What is hydrogen gas?
Hydrogen is the first element of periodic table and is a colorless, odorless and an insipid gas that is formed by the diatomic molecule H2. Hydrogen (H) is a lightest chemical element. The atomic number of hydrogen is 1 and it has no neutron thus its mass number is also 1. It is the most abundant element found in this universe. Maximum part of this universe is taken by hydrogen in various forms like planets are composed of only hydrogen. Water (H2O): the main source of life, without which there can be no living being, is also composed of hydrogen and oxygen. Hydrogen present in water keeps the body cells hydrated and helps to remove toxins from the body. Hydrogen is present in all proteins, sugars, fats and starch, which all are very vital for human diet. Hydrogen helps to slow down aging process as stored hydrogen in tissues of the body protects us from that damage which radicals can do.
Why H+ is often called a proton?
Oxidation of hydrogen causes the removal of electron due to which it becomes an ion: H+. This ion has no electron as it has lost its single electron so it just consists of a proton inside its nucleus. This is the reason due to which H+ is named as a proton.
Properties of hydrogen
Hydrogen is most flammable as compared to all known substances. It is highly soluble in organic substance as compared to water, even many metals have ability to absorb hydrogen as well. For example, when steel absorbs hydrogen, it becomes brittle. Instead of normal temperature, Hydrogen is highly reactive at higher temperatures. Generally, it is in diatomic form which dissociates into single atoms (H) at higher temperatures, which is actually very powerful reductive agent. Hydrogen can produce free metals by reacting with their chlorides or oxides (usually copper, lead, silver, bismuth etc). when atomic hydrogen reacts with oxygen it results in the production of hydrogen peroxide (H2O2). If hydrogen is heated then it can cause violent combustion or even explosion.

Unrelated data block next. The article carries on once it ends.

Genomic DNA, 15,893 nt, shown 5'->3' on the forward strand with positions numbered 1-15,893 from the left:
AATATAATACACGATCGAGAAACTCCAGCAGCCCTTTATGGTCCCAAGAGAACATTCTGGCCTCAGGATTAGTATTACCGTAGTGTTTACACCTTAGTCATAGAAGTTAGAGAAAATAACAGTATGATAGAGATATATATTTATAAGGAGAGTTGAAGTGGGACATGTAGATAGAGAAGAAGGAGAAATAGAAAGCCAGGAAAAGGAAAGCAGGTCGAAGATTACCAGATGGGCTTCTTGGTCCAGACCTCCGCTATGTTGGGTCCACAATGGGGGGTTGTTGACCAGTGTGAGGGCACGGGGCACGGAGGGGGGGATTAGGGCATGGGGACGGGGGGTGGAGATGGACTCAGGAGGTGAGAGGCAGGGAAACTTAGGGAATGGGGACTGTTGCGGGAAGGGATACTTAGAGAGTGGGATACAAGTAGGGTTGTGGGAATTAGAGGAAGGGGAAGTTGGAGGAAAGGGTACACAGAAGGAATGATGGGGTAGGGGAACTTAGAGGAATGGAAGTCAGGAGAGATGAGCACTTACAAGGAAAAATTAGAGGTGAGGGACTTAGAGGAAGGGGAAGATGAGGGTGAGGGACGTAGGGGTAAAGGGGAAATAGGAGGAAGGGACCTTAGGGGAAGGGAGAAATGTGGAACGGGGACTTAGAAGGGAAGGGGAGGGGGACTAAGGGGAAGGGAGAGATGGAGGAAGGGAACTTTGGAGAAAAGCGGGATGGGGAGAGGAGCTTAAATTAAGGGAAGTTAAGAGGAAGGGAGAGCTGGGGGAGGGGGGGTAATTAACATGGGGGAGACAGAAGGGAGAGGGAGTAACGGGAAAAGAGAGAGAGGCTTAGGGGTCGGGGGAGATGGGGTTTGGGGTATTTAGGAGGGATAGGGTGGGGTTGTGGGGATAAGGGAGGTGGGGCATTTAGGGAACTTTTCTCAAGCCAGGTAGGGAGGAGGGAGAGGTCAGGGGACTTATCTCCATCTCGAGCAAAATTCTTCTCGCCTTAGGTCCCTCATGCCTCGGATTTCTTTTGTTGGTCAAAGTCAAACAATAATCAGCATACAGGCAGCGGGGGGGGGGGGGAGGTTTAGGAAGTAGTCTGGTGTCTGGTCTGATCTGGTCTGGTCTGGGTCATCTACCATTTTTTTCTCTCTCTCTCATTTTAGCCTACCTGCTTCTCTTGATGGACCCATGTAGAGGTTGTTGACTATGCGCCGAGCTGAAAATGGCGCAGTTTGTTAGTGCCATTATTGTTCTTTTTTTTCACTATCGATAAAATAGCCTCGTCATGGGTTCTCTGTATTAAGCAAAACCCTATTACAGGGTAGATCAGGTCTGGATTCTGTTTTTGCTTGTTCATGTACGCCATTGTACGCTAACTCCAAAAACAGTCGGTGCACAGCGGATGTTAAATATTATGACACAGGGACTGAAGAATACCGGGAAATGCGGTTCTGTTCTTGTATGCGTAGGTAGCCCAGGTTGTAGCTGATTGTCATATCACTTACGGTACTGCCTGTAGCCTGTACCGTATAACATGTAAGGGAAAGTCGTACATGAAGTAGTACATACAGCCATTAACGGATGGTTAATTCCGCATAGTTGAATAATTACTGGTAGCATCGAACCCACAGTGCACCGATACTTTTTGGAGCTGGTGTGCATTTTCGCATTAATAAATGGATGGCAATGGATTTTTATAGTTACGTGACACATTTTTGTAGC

Hydrogen exposure results in many health risks like high concentration of hydrogen can cause oxygen deficiency. If one breaths in such environment, he will experience headache, ringing in ears, drowsiness nausea, dizziness, vomiting, and even depression. Hydrogen exposure also affects the skin by changing its color into blue. These all include in hazards of hydrogen gas.
There are five states of hydrogen: gaseous, liquid hydrogen, slush hydrogen, solid hydrogen and metallic hydrogen.
- Naturally, hydrogen is found in gaseous sate as H2.
- To get liquid hydrogen, it is cooled below its critical temperature that is 33 K. However, hydrogen is cooled to 20 K for making it permanently in liquid state at standard atmospheric pressure.
- 3rdly, slush hydrogen is the mixture of solid and liquid hydrogen at triplet point, with low temperature and high density than that of liquid hydrogen.
- Solid hydrogen is obtained by reducing the temperature of hydrogen below its melting point 14 K. Metallic hydrogen is a hydrogen phase in which it acts like an electrical conductor.
Hydrogen forms compounds with various elements even it is not too reactive under standard conditions. Usually, it forms compound with those atoms which are more electronegative like halogens (F, Cl, Br, I or O). Such bonding is termed as hydrogen bonding. When hydrogen makes compounds with less electronegative (more electropositive) atoms like metals and metalloids, hydrogen takes partial negative charge. Such compounds are called hydrides. When hydrogen makes compounds with carbon, the products are termed as hydrocarbons (which is actually a sub term of organic compounds).